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August 13, 2018

New York Law Journal

By: Jerry H. Goldfeder

In 1960 Richard Nixon and John Kennedy battled for New York’s all-important 45 electoral college votes. Nixon proved more popular among Republicans than Kennedy was among Democrats—Nixon received 3,446,419 votes on the GOP line to Kennedy’s 3,423,909 on the Democratic line, a margin for Nixon of some 23,000 votes. In any other state in the union, Nixon would have won the state and all of its electoral college votes. That would have resulted in 264 electoral college votes for Nixon—just short of the magic number of 269 that year—and 258 for Kennedy. Sen. Harry F. Byrd from Virginia received the remaining 15 electoral college votes. With no candidate receiving an electoral college majority, the presidential election would have been thrown into the House of Representatives for the first time since 1824.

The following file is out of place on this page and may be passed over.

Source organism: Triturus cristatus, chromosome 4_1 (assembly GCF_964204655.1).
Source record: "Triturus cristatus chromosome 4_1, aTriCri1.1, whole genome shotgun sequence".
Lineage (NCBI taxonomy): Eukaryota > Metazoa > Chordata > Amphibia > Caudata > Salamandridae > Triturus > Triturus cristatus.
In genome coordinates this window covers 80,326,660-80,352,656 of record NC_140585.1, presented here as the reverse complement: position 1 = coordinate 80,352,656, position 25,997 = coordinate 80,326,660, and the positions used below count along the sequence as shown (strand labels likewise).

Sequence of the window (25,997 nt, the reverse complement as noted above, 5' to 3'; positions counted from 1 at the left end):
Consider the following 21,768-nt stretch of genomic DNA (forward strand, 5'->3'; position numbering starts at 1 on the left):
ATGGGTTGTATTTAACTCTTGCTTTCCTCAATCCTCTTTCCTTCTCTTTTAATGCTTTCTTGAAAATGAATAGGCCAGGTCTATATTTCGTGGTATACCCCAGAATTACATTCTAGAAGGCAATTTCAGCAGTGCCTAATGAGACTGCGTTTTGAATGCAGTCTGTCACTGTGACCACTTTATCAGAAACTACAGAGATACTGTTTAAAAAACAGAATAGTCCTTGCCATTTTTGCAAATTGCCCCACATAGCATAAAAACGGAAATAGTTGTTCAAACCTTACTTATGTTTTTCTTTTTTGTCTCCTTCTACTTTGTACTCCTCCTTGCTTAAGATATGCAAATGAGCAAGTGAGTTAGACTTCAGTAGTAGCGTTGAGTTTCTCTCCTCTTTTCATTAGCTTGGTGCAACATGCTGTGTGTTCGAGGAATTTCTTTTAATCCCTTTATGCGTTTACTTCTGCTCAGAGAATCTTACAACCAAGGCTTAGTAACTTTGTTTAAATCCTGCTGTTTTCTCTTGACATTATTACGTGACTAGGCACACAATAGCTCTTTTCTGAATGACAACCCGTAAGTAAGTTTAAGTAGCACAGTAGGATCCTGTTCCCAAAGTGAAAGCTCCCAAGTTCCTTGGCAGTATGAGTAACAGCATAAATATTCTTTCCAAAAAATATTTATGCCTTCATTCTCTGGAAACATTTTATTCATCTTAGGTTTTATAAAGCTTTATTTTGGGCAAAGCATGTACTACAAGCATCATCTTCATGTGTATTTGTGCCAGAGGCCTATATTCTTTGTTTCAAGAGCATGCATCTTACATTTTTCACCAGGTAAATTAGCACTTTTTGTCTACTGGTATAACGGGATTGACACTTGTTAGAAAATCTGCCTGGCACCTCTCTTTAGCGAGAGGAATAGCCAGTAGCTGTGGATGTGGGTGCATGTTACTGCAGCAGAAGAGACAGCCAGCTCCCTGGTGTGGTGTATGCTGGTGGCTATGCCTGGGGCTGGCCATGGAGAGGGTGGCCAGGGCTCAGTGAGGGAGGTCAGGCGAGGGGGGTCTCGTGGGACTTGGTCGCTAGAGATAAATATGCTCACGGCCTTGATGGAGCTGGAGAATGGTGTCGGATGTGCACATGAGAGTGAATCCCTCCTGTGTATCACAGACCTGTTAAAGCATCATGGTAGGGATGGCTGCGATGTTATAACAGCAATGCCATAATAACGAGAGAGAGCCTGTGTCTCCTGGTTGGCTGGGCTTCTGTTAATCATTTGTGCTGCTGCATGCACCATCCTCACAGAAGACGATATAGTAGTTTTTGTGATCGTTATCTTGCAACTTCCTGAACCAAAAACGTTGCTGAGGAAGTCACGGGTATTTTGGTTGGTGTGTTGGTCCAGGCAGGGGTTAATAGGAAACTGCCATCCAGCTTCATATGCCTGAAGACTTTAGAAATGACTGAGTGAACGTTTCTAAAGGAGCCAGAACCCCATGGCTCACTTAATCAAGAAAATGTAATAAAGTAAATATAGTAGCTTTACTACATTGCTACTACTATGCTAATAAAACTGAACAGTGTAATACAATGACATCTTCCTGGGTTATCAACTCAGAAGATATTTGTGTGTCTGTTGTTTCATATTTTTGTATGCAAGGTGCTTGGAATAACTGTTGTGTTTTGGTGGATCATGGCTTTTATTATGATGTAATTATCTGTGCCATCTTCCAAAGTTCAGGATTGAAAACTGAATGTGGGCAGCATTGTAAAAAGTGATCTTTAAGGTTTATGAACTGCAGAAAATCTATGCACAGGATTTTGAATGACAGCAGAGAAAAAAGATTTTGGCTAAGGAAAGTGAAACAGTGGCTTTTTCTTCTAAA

Fortunately for Kennedy, New York had—and still has—“fusion,” a procedure that permits a candidate to run on multiple lines and whose vote totals from the various parties are added together. In 1960, the Liberal party (which lost its party status in 2002) cross-endorsed Kennedy, and he received 406,176 votes on that line—enough to make up Nixon’s margin in the Republican-Democratic contest. Thus, Kennedy won the popular vote in New York, and with it the state’s electoral college vote. The result was 303 electoral college votes for Kennedy and only 219 for Nixon, a decisive margin that avoided a political crisis.

New York’s fusion laws are back in the news. As reported worldwide, New York Rep. Joseph Crowley lost his Democratic party re-nomination bid last month to Alexandria Ocasio-Cortez. But he ran unopposed in the Working Families party primary, and, therefore, he is the WFP candidate in the November general election. Although Crowley remains on the Working Families line, he immediately endorsed Ocasio-Cortez for the congressional seat.


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